When known quantities of particulates were injected as a bolus into subselected coronary arteries, there was no immediate angiographic evidence of occlusion, and upon examination of myocardial tissue 28 days after injection, we identified only a single intramyocardial arteriole with amorphous basophilic foreign material. Hydrogel coating particulates are pliable and, given that capillary walls are extremely flexible [14], particulates larger than the diameter of capillaries (approximately 5e10 mm) may still be able to compress and transverse the capillary bed. Although the particulate counts were as high as 25,180 particulates “10 mm per injected dose (micron coating), 93% of those particulates were less than 25 mm in diameter.

The apparent discrepancy between the small number of myo- cardial sections that contained particulates and the large number of particulates measured in simulated-use testing might be

explained by the much higher abrasive forces subjected to PTCA balloon catheters in the simulated-use models than those expe- rienced during actual angioplasty. To explore this concept further, the wear patterns of catheter coatings were identified by Congo red staining after the devices were subjected to simulated-use or deployed in swine, which demonstrated greater wear on coatings of catheters exposed to simulated-use testing. In this regard, the simulated-use model is constructed of hard, hydrophobic mate- rials (Teflon” and Lexan” polycarbonate) and does not optimally mimic the elasticity and hydrophilic nature of the coronary and peripheral vasculature. Moreover, the pathway of the model con- tains tight corners that can act like sharp edges to the surface of the catheter. Consequently, it is highly likely that the actual number of particulates generated in the angioplasty procedure in the swine was significantly less than the number measured in more stringent simulated-use testing.

5. Conclusions

In this study, we examined the quantity of particulates gen- erated from PTCA balloon catheters by comparing two modified lubricious polymeric hydrogel coatings applied at different thick- nesses. In vivo 28-day catheterization studies in swine were also performed where target tissues (myocardium and downstream muscle) and non-target (lung, spleen, liver, and kidney) were examined histologically after intra-arterial injection of hydrogel coating particulate suspensions or arterial inflation of hydrophilic- coated PTCA balloon catheters. The results of our study demon- strate that the submicron coating is as lubricious as the micron coating but generates far fewer particulates than the micron coat- ing on the same substrate in a simulated-use model. Notably, we found that hydrogel coating particulates appear only rarely in the tissue downstream of the treatment site regardless of the number of particulates generated by the coating. The result that no visible coating particulates were found in the tissue of animals that were treated with PTCA balloon catheters with the submicron coating, combined with the substantial reduction in particulate generation, suggests that the thinner submicron coating offers a low- particulate advantage over the micron coating.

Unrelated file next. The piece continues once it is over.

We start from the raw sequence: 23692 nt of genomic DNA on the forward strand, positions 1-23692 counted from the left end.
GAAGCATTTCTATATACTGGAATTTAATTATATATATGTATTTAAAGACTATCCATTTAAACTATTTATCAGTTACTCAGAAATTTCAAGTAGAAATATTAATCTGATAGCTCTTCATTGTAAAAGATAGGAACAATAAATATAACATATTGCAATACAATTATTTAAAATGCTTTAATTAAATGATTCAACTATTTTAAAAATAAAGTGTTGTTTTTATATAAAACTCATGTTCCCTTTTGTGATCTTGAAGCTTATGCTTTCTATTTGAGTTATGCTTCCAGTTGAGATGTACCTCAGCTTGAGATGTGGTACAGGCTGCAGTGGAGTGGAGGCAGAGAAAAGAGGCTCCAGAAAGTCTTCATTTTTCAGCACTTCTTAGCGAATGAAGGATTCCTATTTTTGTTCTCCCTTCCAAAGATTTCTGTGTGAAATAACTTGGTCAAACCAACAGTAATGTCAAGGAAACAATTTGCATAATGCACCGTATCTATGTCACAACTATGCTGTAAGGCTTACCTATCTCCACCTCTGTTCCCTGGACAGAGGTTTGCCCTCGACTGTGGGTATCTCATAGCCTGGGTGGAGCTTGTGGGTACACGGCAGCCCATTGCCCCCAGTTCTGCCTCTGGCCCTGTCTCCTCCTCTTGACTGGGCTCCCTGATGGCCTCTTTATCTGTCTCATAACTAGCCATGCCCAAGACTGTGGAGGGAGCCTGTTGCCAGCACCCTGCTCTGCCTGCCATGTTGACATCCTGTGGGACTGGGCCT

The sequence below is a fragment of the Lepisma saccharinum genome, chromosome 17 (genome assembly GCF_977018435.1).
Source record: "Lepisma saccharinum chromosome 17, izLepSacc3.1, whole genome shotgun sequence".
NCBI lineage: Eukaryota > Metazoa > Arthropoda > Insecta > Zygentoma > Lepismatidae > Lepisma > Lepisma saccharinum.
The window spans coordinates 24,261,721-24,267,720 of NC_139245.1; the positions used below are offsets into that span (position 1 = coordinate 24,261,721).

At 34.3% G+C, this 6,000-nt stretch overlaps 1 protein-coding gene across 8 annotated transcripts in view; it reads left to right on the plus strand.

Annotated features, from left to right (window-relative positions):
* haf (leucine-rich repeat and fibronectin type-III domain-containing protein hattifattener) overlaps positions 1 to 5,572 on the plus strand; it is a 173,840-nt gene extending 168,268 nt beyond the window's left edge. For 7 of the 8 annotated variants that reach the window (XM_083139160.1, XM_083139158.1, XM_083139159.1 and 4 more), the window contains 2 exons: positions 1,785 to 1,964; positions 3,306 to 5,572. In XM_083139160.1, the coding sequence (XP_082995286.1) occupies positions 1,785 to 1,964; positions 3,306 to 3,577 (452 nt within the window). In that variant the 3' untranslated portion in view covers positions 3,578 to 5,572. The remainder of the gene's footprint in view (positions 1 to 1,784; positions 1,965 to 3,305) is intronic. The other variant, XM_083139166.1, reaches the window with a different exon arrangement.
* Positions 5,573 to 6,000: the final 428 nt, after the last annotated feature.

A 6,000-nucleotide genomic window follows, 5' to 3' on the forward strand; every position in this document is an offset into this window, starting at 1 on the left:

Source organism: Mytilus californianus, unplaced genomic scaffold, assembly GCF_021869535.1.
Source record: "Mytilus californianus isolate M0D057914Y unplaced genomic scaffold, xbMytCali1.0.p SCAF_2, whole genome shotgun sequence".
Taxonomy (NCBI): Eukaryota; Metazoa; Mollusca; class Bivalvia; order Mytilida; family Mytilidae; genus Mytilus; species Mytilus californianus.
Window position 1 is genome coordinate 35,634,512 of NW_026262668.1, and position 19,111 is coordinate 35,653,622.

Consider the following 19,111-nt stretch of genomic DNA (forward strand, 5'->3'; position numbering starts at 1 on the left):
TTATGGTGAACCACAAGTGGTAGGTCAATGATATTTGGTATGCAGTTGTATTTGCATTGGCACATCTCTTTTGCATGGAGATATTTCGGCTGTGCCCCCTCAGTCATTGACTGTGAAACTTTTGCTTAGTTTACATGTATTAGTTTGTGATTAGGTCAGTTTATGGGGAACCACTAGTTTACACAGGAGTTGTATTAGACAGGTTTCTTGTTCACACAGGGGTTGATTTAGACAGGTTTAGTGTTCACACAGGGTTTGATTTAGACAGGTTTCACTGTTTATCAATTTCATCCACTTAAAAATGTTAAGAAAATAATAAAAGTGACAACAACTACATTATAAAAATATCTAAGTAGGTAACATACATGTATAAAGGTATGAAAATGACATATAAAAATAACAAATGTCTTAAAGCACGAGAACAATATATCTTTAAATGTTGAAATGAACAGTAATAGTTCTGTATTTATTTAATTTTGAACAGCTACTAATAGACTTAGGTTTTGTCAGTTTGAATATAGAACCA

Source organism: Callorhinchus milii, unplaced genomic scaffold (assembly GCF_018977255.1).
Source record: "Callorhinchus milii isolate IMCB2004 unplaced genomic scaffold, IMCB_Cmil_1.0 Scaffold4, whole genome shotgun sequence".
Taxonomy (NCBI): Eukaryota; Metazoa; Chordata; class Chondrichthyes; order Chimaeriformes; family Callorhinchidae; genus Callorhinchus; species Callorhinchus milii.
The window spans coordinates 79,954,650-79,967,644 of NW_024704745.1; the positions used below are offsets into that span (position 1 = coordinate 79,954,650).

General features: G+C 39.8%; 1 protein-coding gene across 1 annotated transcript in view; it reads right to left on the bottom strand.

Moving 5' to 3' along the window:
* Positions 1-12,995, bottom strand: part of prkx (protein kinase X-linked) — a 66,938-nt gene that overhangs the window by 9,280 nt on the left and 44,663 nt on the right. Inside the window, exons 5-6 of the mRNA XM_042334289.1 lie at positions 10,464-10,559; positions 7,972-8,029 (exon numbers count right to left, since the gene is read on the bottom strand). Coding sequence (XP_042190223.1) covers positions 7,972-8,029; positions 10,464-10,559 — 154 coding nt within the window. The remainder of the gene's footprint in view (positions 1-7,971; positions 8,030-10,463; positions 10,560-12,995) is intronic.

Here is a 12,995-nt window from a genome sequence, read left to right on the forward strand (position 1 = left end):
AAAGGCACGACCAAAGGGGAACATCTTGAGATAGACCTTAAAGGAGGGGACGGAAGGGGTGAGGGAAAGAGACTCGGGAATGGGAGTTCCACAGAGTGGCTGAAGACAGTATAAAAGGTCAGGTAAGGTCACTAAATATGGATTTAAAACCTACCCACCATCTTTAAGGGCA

Fig. 10. Representative hydrophilic-coated PTCA balloon catheter shafts stained with Congo red to assess coating wear. The two parallel white lines in all images are artifacts due to reflection of light.

D.E. Babcock et al. / Biomaterials 34 (2013) 3196e32053204

 

 

Acknowledgments

The authors thank Tony Anderson (SurModics) for Raman spectroscopy analysis; Mike Militello and Anchor Sarslow (SurModics) for simulated-use testing and friction testing; Brad Hubbard (SynecorLabs) for advice on study design; Robert Varuska and Thomas Hoffman (SynecorLabs) for conducting surgical and angioplasty procedures; and Nathan Lockwood, ShannonWadman, and Joseph Tokos (SurModics) for editorial assistance.

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D.E. Babcock et al. / Biomaterials 34 (2013) 3196e3205 3205

 

  • In vivo distribution of particulate matter from coated angioplasty balloon catheters
    • 1. Introduction
    • 2. Materials and methods
      • 2.1. Accessory devices
      • 2.2. Lubricious coating formulations
      • 2.3. Preparation of coated plastic rods and PTCA balloon catheters
      • 2.4. Lubricity and durability testing
      • 2.5. PTCA balloon catheter simulated-use tracking and particulate collection
      • 2.6. Particulate analysis by light obscuration
      • 2.7. Coating particulate suspensions for intra-arterial injections
      • 2.8. Animal care and preparation
      • 2.9. Intra-arterial injections of particulate suspensions
      • 2.10. Balloon angioplasty
      • 2.11. Survival period treatment and tissue collection
      • 2.12. Histopathology assessment of 28-day tissues
      • 2.13. Confocal Raman microscopy
    • 3. Results
      • 3.1. Detection and identification of particulate matter in vivo
      • 3.2. Benchtop characterization of lubricious coatings
      • 3.3. Assessment of the disposition of particulate matter from coated PTCA balloon catheters in vivo
      • 3.4. Assessment of coating wear
    • 4. Discussion
    • 5. Conclusions
    • Acknowledgments
    • References